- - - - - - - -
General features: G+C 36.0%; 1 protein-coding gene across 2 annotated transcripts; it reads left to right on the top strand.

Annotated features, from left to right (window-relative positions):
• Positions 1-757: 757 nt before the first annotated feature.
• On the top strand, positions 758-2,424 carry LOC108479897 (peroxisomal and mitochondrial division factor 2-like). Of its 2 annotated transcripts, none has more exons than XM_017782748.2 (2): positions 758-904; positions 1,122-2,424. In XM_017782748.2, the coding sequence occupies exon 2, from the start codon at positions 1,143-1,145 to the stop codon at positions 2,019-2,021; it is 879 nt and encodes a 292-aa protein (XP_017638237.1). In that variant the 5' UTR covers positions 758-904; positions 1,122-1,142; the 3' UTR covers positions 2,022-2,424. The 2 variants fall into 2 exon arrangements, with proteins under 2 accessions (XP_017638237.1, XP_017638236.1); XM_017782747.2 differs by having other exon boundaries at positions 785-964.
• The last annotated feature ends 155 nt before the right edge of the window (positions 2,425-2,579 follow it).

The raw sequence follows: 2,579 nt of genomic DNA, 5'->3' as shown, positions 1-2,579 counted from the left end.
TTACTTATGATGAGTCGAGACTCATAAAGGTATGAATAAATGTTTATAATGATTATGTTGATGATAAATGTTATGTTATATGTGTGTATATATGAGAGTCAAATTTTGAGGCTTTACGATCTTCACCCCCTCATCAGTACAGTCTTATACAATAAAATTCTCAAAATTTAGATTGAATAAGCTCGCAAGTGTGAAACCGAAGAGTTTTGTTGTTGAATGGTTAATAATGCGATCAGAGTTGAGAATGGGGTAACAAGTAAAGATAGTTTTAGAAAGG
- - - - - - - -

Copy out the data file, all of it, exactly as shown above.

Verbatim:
General features: G+C 36.0%; 1 protein-coding gene across 2 annotated transcripts; it reads left to right on the top strand.

Annotated features, from left to right (window-relative positions):
• Positions 1-757: 757 nt before the first annotated feature.
• On the top strand, positions 758-2,424 carry LOC108479897 (peroxisomal and mitochondrial division factor 2-like). Of its 2 annotated transcripts, none has more exons than XM_017782748.2 (2): positions 758-904; positions 1,122-2,424. In XM_017782748.2, the coding sequence occupies exon 2, from the start codon at positions 1,143-1,145 to the stop codon at positions 2,019-2,021; it is 879 nt and encodes a 292-aa protein (XP_017638237.1). In that variant the 5' UTR covers positions 758-904; positions 1,122-1,142; the 3' UTR covers positions 2,022-2,424. The 2 variants fall into 2 exon arrangements, with proteins under 2 accessions (XP_017638237.1, XP_017638236.1); XM_017782747.2 differs by having other exon boundaries at positions 785-964.
• The last annotated feature ends 155 nt before the right edge of the window (positions 2,425-2,579 follow it).

The raw sequence follows: 2,579 nt of genomic DNA, 5'->3' as shown, positions 1-2,579 counted from the left end.
TTACTTATGATGAGTCGAGACTCATAAAGGTATGAATAAATGTTTATAATGATTATGTTGATGATAAATGTTATGTTATATGTGTGTATATATGAGAGTCAAATTTTGAGGCTTTACGATCTTCACCCCCTCATCAGTACAGTCTTATACAATAAAATTCTCAAAATTTAGATTGAATAAGCTCGCAAGTGTGAAACCGAAGAGTTTTGTTGTTGAATGGTTAATAATGCGATCAGAGTTGAGAATGGGGTAACAAGTAAAGATAGTTTTAGAAAGG